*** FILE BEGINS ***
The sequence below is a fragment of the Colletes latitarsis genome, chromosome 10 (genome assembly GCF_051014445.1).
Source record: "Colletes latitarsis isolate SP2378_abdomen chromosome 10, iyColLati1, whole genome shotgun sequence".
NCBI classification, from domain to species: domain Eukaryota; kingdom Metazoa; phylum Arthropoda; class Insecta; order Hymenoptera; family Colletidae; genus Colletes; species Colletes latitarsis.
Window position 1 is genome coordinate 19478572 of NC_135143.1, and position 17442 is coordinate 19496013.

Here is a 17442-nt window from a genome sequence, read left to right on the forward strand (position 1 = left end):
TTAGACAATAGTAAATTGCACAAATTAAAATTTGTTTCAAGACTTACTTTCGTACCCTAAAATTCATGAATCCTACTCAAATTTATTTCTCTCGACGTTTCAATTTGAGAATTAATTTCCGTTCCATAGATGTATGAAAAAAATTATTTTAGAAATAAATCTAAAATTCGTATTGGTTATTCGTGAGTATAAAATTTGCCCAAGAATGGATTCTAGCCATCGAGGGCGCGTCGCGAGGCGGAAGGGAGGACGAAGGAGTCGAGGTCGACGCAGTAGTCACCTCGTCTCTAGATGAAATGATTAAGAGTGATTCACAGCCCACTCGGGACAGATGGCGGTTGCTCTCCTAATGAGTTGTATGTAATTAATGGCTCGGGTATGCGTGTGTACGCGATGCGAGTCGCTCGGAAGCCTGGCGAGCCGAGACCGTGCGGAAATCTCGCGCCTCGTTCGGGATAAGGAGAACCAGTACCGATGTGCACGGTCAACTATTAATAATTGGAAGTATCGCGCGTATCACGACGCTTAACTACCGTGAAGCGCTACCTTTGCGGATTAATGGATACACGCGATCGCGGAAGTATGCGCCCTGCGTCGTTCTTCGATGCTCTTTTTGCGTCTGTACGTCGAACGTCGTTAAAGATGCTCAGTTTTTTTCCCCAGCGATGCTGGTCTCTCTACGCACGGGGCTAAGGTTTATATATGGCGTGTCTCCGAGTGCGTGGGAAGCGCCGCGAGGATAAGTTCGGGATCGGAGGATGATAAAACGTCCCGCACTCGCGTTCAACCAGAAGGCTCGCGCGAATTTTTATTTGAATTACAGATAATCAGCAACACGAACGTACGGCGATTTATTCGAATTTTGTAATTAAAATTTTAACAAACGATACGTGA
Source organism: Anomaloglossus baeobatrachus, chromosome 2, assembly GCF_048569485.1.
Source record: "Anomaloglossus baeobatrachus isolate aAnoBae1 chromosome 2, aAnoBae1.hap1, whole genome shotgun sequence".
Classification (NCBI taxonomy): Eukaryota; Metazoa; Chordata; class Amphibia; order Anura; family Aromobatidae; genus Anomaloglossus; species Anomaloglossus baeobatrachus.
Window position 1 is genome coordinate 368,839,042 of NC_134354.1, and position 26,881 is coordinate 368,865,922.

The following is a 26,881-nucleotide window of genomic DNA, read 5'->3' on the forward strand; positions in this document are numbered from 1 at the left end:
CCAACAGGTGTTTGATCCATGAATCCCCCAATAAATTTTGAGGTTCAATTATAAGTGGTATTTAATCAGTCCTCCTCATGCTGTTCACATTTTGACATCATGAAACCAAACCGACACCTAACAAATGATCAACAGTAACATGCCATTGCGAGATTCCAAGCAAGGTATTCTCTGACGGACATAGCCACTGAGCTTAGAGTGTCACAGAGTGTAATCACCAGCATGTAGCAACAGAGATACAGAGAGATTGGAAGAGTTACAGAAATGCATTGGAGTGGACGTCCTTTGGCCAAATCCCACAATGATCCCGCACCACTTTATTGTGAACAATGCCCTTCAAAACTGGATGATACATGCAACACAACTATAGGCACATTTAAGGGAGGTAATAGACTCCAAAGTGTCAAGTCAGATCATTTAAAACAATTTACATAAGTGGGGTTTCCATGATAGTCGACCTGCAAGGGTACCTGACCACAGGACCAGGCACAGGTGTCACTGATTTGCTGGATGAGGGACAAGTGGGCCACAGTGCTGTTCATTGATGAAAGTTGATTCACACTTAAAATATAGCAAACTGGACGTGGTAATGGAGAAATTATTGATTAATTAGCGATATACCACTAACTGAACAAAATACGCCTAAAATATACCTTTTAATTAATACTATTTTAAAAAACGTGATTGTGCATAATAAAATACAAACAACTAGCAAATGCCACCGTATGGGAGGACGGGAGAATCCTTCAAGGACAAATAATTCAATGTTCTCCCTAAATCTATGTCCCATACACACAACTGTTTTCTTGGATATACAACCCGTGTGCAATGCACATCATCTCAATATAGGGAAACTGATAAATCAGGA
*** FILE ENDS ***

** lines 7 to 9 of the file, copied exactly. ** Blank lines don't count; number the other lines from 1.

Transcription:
Source organism: Anomaloglossus baeobatrachus, chromosome 2, assembly GCF_048569485.1.
Source record: "Anomaloglossus baeobatrachus isolate aAnoBae1 chromosome 2, aAnoBae1.hap1, whole genome shotgun sequence".
Classification (NCBI taxonomy): Eukaryota; Metazoa; Chordata; class Amphibia; order Anura; family Aromobatidae; genus Anomaloglossus; species Anomaloglossus baeobatrachus.